In 2010 this seat was won by Andrew George for the Lib Dems. Andrew won the seat by 1719 votes, a winning margin of 3.7%. (LD hold). Looking at the 2005* election voting percentages, the Lib Dems had 51.8%, Labour 12.5%, Con 27.3% UKIP 4.3%.Previous elections – 1992 Con, 1997/2001/2005/2010 LD.

Camborne and Redruth

In 2010 this seat was won by George Eustice for the Cons. George won this seat by 66 votes, one of, if not the narrowest – in the Country – of margins by 0.2% (Con gain). Looking at the 2005 election voting percentages, the Lib Dems had 35.8%, Labour 28.8%, Con 25.6% UKIP 4.8%. Previous election winners – 1992 Con, 1997/2001 Lab, 2005 LD and 2010 Con.

Truro and Falmouth

In 2010 this seat was won by Sarah Newton for the Cons by 435 votes, a margin of 0.9% (Con gain). The 2005 election voting percentages, the Lib Dems had 41%, Labour 19%, Con 31.7% UKIP 5.8%. Previous election winners 1992/1997/2001/2005 LD, 2005 Con.

St. Austell and Newquay

In 2010 this seat was won by Stephen Gilbert for the Lib Dems by 1312 votes, a margin of 2.8% (LD hold). The 2005 election voting percentages, the Lib Dems had 47.3%, Labour 13.8%, Con 34.8% UKIP 4.1%. Previous election winners 1992/1997/2001/2005/2010 LD

North Cornwall

In 2010 this seat was won by Dan Rogerson for the Lib Dems by 2981 votes, a winning margin of 6.4% (LD hold). The 2005 election voting percentages, the Lib Dems had 42.3%, Labour 12.5%, Con 35.4% UKIP 5.8%. Previous election winners 1992/1997/2001/2005/2010 LD

South East Cornwall

In 2010 this seat was won by Sheryll Murray for the Cons by 3220 votes, a winning margin of 6.5% (Con gain). The 2005 election voting percentages, the Lib Dems had 46.8%, Labour 10.5%, Con 35% UKIP 5.1%. Previous election winners 1992 Con, 1997/2001/2005 LD, 2010 Con.

As you can see by the winning margin of between 0.2% and 6.5% these seats are really too close to call. However, looking at the 2005 percentages, there was a huge change in percentages towards the Cons. That of course doesn’t mean this will be replicated at this years election, but it does show Cornwall is a real battle ground for the political parties and could have a direct impact on which party forms the next government. furthermore, it is really going to be interesting to see how the Greens, MK and UKIP have an impact on the election in Cornwall.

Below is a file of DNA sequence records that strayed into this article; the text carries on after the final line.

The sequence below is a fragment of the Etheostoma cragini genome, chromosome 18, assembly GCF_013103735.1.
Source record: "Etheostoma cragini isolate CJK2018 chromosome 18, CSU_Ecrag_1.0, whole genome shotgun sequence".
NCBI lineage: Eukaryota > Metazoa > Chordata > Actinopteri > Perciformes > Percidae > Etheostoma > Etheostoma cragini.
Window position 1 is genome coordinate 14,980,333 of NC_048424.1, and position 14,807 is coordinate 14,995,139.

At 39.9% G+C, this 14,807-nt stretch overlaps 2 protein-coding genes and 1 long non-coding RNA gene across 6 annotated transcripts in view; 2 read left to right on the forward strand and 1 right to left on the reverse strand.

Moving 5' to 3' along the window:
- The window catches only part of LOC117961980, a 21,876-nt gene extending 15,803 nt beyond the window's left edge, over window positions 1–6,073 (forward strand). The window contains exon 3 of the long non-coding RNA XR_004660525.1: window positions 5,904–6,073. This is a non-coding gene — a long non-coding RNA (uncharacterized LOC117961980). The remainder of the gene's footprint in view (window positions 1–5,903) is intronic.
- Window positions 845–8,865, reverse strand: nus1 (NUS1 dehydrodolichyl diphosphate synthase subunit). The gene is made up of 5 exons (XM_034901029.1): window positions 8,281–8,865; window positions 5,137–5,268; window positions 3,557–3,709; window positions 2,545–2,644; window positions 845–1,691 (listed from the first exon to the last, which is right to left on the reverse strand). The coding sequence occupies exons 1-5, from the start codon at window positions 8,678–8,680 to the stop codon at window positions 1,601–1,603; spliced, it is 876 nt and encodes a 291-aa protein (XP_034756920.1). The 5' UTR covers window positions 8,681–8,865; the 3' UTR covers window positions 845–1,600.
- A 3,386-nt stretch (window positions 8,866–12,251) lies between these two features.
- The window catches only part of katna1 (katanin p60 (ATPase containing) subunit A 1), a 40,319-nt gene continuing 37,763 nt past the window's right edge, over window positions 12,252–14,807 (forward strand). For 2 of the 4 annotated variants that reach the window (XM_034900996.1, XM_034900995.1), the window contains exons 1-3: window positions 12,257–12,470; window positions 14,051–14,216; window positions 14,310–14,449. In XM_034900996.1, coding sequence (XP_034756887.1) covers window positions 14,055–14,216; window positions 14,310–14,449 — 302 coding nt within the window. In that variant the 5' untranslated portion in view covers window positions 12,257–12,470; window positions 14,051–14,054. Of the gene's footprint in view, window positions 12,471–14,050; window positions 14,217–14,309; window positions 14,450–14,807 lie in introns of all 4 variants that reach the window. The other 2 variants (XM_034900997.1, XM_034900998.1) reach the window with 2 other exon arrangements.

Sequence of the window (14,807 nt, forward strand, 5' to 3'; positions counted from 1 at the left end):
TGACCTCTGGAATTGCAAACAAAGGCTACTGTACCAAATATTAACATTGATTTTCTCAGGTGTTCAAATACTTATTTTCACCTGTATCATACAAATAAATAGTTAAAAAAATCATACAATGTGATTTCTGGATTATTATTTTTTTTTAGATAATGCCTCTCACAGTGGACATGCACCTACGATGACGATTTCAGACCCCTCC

The point of this blog post not only to show how close this election is in Cornwall, but to encourage people to take 15 minutes and wander down to the polling station on the 7th May and cast your vote. It is not too much to ask that you, as citizens, spare the 15 minutes to cast your vote at this election. After all you only are asked to do this every five years for a General Election. Furthermore, you have 15 hours in which to vote, as the Polling Stations are open for voting from 7am till 10pm.

I have often heard people say what’s the point in voting or my vote won’t really matter. Well, in Cornwall, in this election, your vote can really matter and if you use it, you can really choose who you think is best to represent you in Parliament.

And if by some chance you have not registered to vote, you still have time, as you can register to vote till the 20th of April! There really is no excuse not to vote.

 

(*using 2010 electoral boundaries. Data from Cornwall Council and Democratic Audit)

Cornwall’s Candidates who are standing in the 2015 General Election

We are on the steady march to the 2015 General Election Polling Day on the 7th May. The pundits say it will be close, and we could have no overall winner. This election is one of the first that is not a battle between Blue and Red; as this election really does include the other parties who could act as the Kingmaker, and could really decide who will be our next Prime Minister. I mean who really thought the Con’s and Lib Dems would get into bed with each other before the last election in 2010!

In Cornwall, the six seats up for grabs are what you call marginal. As at the last General Election the winning margin was as little as 64 votes to just under 3000. So for Cornwall it really is all to play for. That brings me onto who is standing in Cornwall. Well, the Statement as to Persons Nominated and Notice of Poll has been released, and it is as follows:

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And remember, use your vote, as in Cornwall it counts. If you haven’t yet registered to vote, you have till the 20th April to do so. Please vote.